There was a stupid woman on the television news the other night, interviewed the day after she and her family had arrived for their holiday in — yes — Tunisia.
There was a stupid woman on the television news the other night, interviewed the day after she and her family had arrived for their holiday in — yes — Tunisia. The rioting had been going on for the best part of a week by the time she showed up, but this fact had entirely escaped her notice. She told the reporter that upon arrival she saw some holiday-makers milling in the hotel lobby and approached one to ask cheerfully if they were going on one of the set excursions, perhaps to a local souk. ‘No, you fantastically silly bitch. There are no excursions. There’s a revolution taking place and crazed ragheads with machetes or machine guns are wandering around, we’re waiting to be evacuated,’ came the reply, or words to that effect — I may have embellished a little. She was cross, the stupid woman, because the holiday company had still flown her out and the British government hadn’t told her nuffink, how was she to know, as a person who lacked all sentience? It is possible she didn’t even know she was on holiday in Tunisia at all, just some place called Hammamet with a swimming pool and all-you-can-eat buffet bar which might as well have been in the Ganges delta, or Tierra del Fuego, or Rhyl.
I was reminded, listening to her complaints, of two things. First those British holiday-makers three years ago who booked a nice beach holiday in Beirut and were subsequently roused from their sunbeds by the multiple detonations nearby of Israeli heavy ordnance. They were cross, too — that the Royal Navy hadn’t turned up yet to rescue them at our expense. And when a ship did turn up they complained that the boarding procedure was chaotic and they weren’t too sure about the meals on board. A nasty part of me, back then, rather wished that Hezbollah had decided it was time for a bit of judicious infidel hostage-taking. You want a beach holiday in Beirut, fine. But know what you’re getting into and take responsibility for your decision.
Watching the moaning stupid woman in Tunisia, I was also reminded of the design and technology teacher Richard Tremelling, who was sacked recently from a secondary school in Wales. The connection is not immediately clear, I accept. Tremelling was given the boot for having demonstrated the principle of aerodynamics to his class by allowing two pupils to go down a very short slope on a sledge in the snow. Nobody fell off, nobody was hurt, the kids didn’t complain and neither did their parents. Tremelling, however, had failed to write out a health and safety risk assessment form and similarly failed to write to the school governors to tell them of his sled-based lesson plan. So, sacked. A later inquiry, incidentally, showed that there was no risk at all inherent in the sledging. But where the school has a point is that a parent might have sued because procedure had not been followed to the letter and they need to cover themselves. And in this respect the school is no different from the Foreign Office and the advice it gives to Britons heading abroad on holiday.
I looked up the Foreign Office advice for travel to Tunisia online. Be afraid, it said. There is the perpetual danger of terrorism, indiscriminate terrorism, particularly in prominent places. Also you might get killed on the roads because the driving is shocking, or you might be robbed, or mugged, or sexually assaulted. Best to register with the Foreign Office ‘Locate’ programme so they know where you are at all times, because never mind all that other stuff, you might easily get killed in a wildfire or by an avalanche.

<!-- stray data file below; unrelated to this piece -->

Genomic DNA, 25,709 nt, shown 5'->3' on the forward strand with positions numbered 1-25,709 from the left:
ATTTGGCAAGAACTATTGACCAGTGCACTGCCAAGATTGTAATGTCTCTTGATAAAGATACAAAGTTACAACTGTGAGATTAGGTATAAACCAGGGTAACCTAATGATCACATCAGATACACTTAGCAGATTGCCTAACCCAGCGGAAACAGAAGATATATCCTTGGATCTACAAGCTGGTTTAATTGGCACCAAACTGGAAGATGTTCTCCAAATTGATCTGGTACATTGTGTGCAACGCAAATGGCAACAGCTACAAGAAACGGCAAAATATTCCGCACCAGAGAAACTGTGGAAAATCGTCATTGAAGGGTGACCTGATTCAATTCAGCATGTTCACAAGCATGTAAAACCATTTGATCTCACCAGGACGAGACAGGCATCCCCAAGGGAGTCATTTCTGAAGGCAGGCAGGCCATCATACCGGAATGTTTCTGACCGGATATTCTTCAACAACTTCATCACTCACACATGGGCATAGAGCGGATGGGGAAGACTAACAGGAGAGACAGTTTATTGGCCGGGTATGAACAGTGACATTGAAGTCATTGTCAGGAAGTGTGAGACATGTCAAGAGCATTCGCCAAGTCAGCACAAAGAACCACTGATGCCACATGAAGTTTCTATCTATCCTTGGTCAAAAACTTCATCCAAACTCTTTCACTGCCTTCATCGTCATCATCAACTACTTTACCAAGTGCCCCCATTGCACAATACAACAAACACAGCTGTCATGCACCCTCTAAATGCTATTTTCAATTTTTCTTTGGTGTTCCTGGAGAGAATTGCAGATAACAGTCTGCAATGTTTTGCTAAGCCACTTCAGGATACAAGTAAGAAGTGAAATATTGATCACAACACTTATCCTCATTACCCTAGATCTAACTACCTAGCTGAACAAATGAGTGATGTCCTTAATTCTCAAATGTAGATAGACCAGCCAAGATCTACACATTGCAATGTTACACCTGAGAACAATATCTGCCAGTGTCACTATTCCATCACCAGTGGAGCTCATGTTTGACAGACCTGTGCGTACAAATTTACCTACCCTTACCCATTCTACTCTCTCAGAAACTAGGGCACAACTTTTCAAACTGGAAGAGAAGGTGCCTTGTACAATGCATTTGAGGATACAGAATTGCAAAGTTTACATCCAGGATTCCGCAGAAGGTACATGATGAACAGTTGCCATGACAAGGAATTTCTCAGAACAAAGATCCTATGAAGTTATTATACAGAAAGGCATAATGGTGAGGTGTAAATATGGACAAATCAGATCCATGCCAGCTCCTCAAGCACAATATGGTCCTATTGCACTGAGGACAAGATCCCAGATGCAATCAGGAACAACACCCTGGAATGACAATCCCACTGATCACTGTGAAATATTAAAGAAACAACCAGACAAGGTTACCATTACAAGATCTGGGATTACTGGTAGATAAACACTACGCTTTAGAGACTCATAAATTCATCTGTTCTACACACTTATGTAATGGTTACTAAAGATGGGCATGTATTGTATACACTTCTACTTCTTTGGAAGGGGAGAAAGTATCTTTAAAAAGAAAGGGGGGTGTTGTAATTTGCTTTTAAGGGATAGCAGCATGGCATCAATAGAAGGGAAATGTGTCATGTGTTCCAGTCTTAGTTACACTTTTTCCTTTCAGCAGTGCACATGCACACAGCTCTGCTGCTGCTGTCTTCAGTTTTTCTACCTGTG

Hang on, an avalanche, in Tunisia? My mistake; I had meant to tap in ‘Tunisia’ to the computer but had tapped in ‘France’ through error. That stuff above is what the Foreign Office tells you might happen if you go to France on holiday. And there’s another section which makes it clear that if you do go to France and are raped by a member of al-Qa’eda while skiing down an avalanche then they are not to blame, they are indemnified. And for France, read Austria, Germany, Spain. Everywhere abroad is fraught with danger, is full of swarthy, dangerous wogs who behave oddly and where you might therefore lose your life or your wallet. This is the Foreign Office covering itself if you have a nasty experience abroad and suddenly decide, like the stupid woman in the Hammamet hotel, that it is someone else’s fault that, as a congenital idiot, you were not given the advice you required and therefore are indemnified for your actions. The effect of these stark warnings about entirely safe European countries is to undermine the rather greater dangers which exist further afield. Everywhere abroad is much of a muchness — full of trouble.
And every action you take as a teacher, or an employer, must be covered by a risk assessment form because, one way or another, every action involves some sort of risk, however utterly minuscule. So the whole point of risk assessment forms — to prevent injury or loss of life and to make employees think long and hard before sanctioning something which might genuinely be dangerous — is almost entirely lost in the labyrinth of procedure and bureaucracy.
My solution to the Hammamet problem is not to let the lower orders travel abroad unless they can answer a 20-point questionnaire about the country to which they are travelling, beginning with: what is it called?